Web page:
The Argentina Fintech Forum closed yesterday with 2,135 participants in three days. With a 100% digital modality, it touched a diverse agenda that dealt with the issues of the fintech world. This year, cryptocurrencies and blockchain technology were particularly relevant.
At the beginning of yesterday’s meeting, the report prepared by Deloitte and financed by the Inter-American Development Bank (IDB) on the Argentine Fintech Ecosystem 2020 was presented under the coordination of Afluenta and in cooperation with the Argentine Fintech Chamber. Ignacio Carballo, Director of the Fintech and Digital Banking Ecosystem at UCA, took part in the panel; Marcelo Bastante, head of the financial services industry at Deloitte; Gabriela Andrade, lead specialist in financial markets at IDB, and Matías Friedberg, co-founder of Ixpandit.
The four of them highlighted the impressive growth of the ecosystem, which has doubled in two years: it rose from 133 companies in 2018 to 268 in 2020. According to the study, the highest growth was recorded in the payments industry, which took first place with a total of 64 companies. For Ignacio Carballo, if the question that led the fintech industry two years ago was “What for?”, The consolidation of the ecosystem leaves him only “how?”.
The second industry that grew the most in these two years was Blockchain Criptoactivos, which rose from 11 to 25 companies.
Blockchain and cryptocurrencies stand out
Cryptocurrencies had a privileged place in the Argentina Fintech Forum. One of the highlights was Tim Draper, one of the most important venture capitalists in the world and a prominent figure in the crypto world.
“The world is beginning to realize that Bitcoin is simply the best currency and doesn’t have to be tied to the whims of a government agency,” he said in his keynote. He added, “I am promoting the movement towards this open, decentralized and global. This is a very exciting time around the world. Very good things are being done in Argentina too.”
In the panel on Blockchain Finance in Argentina, five industry players spoke about the cryptocurrency boom in a year in which Bitcoin hit its highest historical price.
For Andrés Ondarra, Country Manager at Bitso, “2020 was the year the planets aligned: Despite the financial storm, Bitcoin retained its value and companies like Blackrock are already relying on cryptocurrency.”
“What is happening is extremely interesting,” added Hannah Schiumma, CRO and co-founder of Belo Cash. According to Schiuma, “Crypto has the potential to solve financial problems in the decentralized communities that characterize this new world.”
Eduardo del Pino, co-founder of Bitex, said his company is focused “on decentralizing and reducing the cost of transfers and movements between local currencies of different countries using blockchain technology”. For Del Pino, “any moment we will see banks using crypto, and even central banks using cryptocurrencies.”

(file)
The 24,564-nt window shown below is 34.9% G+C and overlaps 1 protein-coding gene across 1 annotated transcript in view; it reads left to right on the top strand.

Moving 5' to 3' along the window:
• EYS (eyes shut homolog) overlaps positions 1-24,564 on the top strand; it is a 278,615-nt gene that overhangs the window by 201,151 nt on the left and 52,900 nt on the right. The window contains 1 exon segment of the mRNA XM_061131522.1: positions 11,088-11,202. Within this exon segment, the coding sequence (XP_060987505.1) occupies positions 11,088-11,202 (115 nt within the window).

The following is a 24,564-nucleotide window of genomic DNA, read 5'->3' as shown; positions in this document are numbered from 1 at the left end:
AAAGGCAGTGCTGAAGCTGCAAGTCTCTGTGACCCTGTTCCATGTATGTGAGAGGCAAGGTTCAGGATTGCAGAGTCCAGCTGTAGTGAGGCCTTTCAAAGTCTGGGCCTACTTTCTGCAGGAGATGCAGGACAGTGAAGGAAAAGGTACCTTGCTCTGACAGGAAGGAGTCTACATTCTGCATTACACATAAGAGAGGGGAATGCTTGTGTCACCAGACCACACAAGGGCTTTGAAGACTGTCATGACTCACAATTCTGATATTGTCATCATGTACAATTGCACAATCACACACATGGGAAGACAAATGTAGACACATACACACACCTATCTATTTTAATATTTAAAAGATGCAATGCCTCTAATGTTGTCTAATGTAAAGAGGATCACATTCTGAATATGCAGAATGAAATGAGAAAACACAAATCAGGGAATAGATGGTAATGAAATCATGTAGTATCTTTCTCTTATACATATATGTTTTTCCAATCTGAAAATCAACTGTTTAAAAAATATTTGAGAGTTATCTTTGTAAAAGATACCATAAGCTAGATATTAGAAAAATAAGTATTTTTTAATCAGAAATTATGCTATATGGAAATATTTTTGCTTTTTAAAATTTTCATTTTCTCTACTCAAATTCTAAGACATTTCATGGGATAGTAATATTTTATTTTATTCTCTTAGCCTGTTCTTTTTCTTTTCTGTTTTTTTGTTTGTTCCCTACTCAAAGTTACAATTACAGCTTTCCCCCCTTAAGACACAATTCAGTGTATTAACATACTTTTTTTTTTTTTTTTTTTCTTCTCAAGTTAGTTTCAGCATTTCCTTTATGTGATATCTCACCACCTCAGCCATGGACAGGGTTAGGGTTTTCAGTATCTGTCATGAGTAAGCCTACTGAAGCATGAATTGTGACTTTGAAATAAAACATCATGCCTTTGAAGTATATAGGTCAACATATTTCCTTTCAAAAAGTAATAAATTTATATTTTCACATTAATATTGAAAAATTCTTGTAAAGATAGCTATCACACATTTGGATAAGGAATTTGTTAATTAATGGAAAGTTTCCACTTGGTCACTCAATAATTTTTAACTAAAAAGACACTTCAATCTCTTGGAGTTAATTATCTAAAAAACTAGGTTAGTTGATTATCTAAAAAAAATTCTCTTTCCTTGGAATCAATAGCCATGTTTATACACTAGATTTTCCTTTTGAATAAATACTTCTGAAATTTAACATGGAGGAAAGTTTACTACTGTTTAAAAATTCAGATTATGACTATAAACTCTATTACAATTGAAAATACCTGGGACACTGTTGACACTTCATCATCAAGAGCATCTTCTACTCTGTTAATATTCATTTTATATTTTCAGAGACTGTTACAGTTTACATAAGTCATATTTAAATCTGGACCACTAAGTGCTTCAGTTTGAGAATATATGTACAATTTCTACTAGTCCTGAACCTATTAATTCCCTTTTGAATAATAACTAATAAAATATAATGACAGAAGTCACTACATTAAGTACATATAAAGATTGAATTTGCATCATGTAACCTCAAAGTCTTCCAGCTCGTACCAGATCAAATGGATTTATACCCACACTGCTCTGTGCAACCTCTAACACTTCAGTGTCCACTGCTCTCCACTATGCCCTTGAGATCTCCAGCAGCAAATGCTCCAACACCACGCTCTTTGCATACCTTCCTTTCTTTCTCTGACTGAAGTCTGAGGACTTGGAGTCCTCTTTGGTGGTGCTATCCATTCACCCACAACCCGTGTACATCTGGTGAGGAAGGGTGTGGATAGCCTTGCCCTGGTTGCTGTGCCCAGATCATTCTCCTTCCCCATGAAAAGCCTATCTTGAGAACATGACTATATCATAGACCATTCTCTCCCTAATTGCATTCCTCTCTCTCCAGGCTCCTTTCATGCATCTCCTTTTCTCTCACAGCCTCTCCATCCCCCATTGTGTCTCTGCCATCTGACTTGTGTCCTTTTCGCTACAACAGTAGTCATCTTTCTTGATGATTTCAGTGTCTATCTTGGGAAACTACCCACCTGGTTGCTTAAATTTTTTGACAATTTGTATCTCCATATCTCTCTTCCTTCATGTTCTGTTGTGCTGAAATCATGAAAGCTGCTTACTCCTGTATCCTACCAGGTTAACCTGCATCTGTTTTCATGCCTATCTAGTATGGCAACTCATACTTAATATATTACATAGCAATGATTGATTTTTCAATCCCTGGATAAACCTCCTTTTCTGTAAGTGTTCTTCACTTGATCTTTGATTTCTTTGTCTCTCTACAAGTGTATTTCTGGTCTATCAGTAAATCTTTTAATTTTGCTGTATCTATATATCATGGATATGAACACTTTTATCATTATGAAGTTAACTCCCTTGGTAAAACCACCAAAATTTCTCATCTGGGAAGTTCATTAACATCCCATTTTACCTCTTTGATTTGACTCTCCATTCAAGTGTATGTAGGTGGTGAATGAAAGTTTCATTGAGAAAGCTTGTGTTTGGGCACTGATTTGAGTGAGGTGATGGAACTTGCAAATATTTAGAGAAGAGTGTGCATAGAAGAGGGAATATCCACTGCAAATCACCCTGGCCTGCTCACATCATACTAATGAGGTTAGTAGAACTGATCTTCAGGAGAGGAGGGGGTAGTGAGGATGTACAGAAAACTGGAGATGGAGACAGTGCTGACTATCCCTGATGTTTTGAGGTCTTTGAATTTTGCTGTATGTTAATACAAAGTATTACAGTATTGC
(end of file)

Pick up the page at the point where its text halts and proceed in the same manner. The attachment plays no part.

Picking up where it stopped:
Andrés Fleischer, COO of the Argentine stock exchange Ripio, stated: “Bitcoin always had the goal of financing the whole world without intermediaries and without access requirements.”
“The biggest challenge is financial literacy and that people lose this completely unjustified fear of cryptocurrencies,” he said.
The fifth representative of the diverse Argentine crypto ecosystem to speak on the panel was Borja Martel Stewart, co-founder and CCO of Lemon Cash: “We want to build the bridge between cryptocurrencies and fiat money,” he said.
He later said that more than 700 companies have already joined his network to bill cryptocurrencies. “We are challenged to build the next level of payments worldwide,” he said.
Then it was the turn of Max Keizer, founder of Bitcoin Capital Heisenberg. In a heads-up with Mariano Biocca, coordinator of the Argentine Fintech Chamber, Keizer affirmed that not only the peso, but “all Latin American currencies and even the US dollar are doing very badly”. According to his vision, countries like Argentina should now begin to acquire reserves in Bitcoin in order to face a world that in a few years’ time for the first time in its history will have “a currency that is not regulated by the states”. He added, “China, Iran, Russia and Kazakhstan already have strategic bitcoin positions and are trying to escape the rules of the world dollar reserve markets.”
In the afternoon, Luis Silva de la Torre, General Director of the Mexico Fintech Association, explained in the “Fintech Panorama: Mexico and Chile” panel that this country is the country with the highest number of fintechs, alongside Brazil with 441 companies.
Ángel Sierra, Executive Director of FinteChile, announced that Chile has grown from 75 companies in 2017 to 170 companies today.
In the last panel of the day Fintech 2030: Where are we going? This was coordinated by Mario López, CEO and co-founder of Poincenot and Vice President of the Chamber. He recalled that “while a few years ago everything was limited to talking about the fintech banking war, today we can talk about a new fintech industry.” Financial services deployed in the technology where multiple participants coexist, including fintechs and traditional banks, neo-banks, software providers, and tech giants. The challenge is to think from this scenario to the next 10 years. “
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